3. " 'These are the most important negotiations in the UAW's history,' said Gary Chaison, a labor specialist at Clark University in Worcester, Mass. 'This is where they have to reset their role as a bona fide bargaining agent.' "[9]
  4. "It is certainly the beginning of the end of the automobile industry as we knew it."[10]

Honors and memberships[edit]

Chaison won a research grant from the Canadian Department of Labour in 1977, 1979 and 1983, and a three-year research grant from the Canada Council from 1975 to 1977. He was also named a scholar with the Canadian Department of Labour in 1975.

Chaison is a member of the Industrial Relations Research Association, Canadian Industrial Relations Association, International Industrial Relations Association and the Academy of Management.

He is a reviewer for the journal Industrial and Labor Relations Review, and is a member of the editorial board of the Journal of Labor Research.

Publications[edit]

Solely authored books[edit]

  • Union Mergers in Hard Times: The View from Five Countries. Ithaca, N.Y.: Cornell University Press, 1996. ISBN 0-8014-3330-4
  • Unions in America. Thousand Oaks, Calif.: Sage Publications, 2005. ISBN 1-4129-2671-8
  • When Unions Merge. Lanham, Md.: Lexington Books, 1986. ISBN 0-669-11081-7

Co-authored books[edit]

  • Chaison, Gary N. and Bigelow, Barbara J. Unions and Legitimacy. Ithaca, N.Y.: Cornell University Press, 2002. ISBN 0-8014-3512-9
  • Chaison, Gary N. and Rose, Joseph B. A Directory of the Presidents of Canadian National Unions, 1911-1972. Fredericton, N.B.: School of Administration, University of New Brunswick, 1977.

Solely authored articles[edit]

  • "Information Technology: The Threat to Unions." Journal of Labor Research. 23:2 (2002).
  • "Unionism in Canada and the United States in the 21st Century: The Prospects for Revival." Relations Industrielles/Industrial Relations. 56:1 (2002).

Co-authored articles[edit]

  • Rose, Joseph and Chaison, Gary. "Linking Union Density and Union Effectiveness: The North American Experience." Industrial Relations. 35:1 (January 1996).
  • Rose, Joseph B.; Chaison, Gary N.; and de la Garza, Enrique. "A Comparative Analysis of Public Sector Restructuring in the United States, Canada, Mexico, and the Caribbean." Journal of Labor Research. 21:4 (Fall 2000).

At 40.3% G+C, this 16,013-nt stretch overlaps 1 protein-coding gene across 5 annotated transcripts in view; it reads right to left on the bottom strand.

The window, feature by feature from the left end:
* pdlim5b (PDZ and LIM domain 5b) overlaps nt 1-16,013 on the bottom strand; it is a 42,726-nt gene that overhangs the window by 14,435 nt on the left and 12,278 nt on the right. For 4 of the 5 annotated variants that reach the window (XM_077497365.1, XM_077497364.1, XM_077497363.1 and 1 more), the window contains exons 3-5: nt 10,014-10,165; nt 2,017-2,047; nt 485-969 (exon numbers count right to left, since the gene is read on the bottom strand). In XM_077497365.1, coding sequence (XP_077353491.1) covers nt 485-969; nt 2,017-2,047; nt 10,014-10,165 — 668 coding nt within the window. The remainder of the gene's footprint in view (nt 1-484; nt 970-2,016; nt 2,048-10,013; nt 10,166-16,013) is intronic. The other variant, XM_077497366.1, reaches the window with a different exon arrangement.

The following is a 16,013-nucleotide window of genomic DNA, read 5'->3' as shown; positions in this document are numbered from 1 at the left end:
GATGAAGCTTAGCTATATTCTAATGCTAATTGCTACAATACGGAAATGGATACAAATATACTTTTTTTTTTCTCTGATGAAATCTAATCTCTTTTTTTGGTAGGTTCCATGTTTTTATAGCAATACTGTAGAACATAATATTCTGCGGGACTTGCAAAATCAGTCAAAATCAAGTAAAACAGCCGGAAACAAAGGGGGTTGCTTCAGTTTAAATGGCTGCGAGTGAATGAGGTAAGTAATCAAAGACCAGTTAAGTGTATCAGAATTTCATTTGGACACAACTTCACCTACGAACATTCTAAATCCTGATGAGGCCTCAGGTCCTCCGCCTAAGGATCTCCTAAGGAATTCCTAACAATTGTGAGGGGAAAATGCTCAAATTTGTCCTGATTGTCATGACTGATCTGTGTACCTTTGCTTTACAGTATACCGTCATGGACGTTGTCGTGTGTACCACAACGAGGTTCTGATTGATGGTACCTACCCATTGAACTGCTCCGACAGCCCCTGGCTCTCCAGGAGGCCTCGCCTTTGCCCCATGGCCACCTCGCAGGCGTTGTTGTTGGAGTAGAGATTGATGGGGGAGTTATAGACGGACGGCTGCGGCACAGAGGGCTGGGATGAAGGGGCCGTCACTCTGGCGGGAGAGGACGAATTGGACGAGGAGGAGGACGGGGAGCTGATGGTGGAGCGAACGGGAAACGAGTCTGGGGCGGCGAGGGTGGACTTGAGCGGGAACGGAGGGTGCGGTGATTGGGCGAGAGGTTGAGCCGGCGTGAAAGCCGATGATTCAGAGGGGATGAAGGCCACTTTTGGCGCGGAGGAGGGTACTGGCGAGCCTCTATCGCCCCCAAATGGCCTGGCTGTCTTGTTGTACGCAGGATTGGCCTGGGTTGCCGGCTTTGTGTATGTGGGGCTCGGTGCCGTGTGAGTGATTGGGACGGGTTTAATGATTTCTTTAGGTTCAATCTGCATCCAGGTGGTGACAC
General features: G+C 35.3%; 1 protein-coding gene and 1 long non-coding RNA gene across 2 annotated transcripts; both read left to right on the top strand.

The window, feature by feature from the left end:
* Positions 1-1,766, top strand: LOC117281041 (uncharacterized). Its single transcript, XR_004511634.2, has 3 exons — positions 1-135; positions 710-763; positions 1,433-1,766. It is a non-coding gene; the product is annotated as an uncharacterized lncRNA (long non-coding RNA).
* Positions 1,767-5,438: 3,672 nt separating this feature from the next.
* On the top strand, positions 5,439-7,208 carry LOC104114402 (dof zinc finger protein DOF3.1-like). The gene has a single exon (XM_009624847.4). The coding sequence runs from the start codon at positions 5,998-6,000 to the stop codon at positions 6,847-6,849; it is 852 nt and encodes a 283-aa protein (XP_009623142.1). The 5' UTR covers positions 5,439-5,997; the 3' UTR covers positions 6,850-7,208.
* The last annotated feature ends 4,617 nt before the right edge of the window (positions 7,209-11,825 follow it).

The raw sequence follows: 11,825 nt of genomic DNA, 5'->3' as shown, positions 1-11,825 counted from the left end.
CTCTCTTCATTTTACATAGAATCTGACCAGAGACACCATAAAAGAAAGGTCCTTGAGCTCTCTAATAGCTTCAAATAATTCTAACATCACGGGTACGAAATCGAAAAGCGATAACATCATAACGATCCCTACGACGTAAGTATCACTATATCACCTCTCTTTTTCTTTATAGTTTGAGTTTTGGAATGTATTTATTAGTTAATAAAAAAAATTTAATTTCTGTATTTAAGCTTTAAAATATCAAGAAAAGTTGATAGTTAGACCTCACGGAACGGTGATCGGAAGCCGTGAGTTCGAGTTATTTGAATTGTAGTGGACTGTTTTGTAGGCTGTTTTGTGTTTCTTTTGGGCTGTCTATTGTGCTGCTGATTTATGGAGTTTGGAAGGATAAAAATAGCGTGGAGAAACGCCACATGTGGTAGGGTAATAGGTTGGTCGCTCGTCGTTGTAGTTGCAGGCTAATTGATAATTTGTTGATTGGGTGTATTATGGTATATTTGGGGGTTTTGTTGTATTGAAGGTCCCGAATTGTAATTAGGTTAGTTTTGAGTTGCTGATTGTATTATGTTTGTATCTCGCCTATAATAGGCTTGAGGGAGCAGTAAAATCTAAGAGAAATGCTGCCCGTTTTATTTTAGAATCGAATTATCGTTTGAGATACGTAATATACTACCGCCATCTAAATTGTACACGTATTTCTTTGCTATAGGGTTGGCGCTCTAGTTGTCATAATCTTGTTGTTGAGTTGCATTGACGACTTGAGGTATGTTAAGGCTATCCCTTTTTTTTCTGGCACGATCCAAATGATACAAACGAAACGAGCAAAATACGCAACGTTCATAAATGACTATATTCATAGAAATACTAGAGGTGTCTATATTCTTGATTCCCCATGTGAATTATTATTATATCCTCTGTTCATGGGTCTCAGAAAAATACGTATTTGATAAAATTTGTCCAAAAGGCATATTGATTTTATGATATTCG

• Chaison, Gary; Sverke, Magnus; and Sjöberg, Anders. "How Union Mergers Affect Membership Participation." Journal of Labor Research. 22:2 (Spring 2001).

Solely authored book chapters[edit]

  • "Reforming and Rationalizing Union Structure: New Directions and Unanswered Questions." In The Future of Trade Unionism: International Perspectives on Emerging Union Structures. Magnus Sverke, ed. Hants, England: Ashgate Publishing, 1997.

Notes[edit]

  1. ^ Anonymous. Alamanac - AAS Newsletter, Number 75, Summer 2008
  2. ^ a b Roberts, "Book Reviews: Union Mergers in Hard Times: The View from Five Countries," Monthly Labor Review, May 1997.
  3. ^ Moody, "Does Size Matter? Strategy and Quality of Leadership Are More Important," Labor Notes, February 2003.
  4. ^ Reynolds, "Review: Unions and Legitimacy," Relations Industrielles/Industrial Relations, September 2002.
  5. ^ Reynolds, "Revitalizing Movement," Monthly Labor Review, March 2003.
  6. ^ Colleges of Worcester Consortium, "Educated Workforce," in Discover the Intellectual Capital of Central Massachusetts, 2005, p. 10.
  7. ^ John Seewer, "State of the Unions: Turning to Service Workers," Arizona Star, March 26, 2007
  8. ^ Dave Beal, "Steelworkers Think Globally," St. Paul Pioneer Press, February 12, 2006.
  9. ^ Tom Krisher, "Ohio Factory in Play as UAW Plots Strategy," Akron Beacon-Journal, March 26, 2007.
  10. ^ "They Said It," New York Daily News, January 29, 2006.

References[edit]

External links[edit]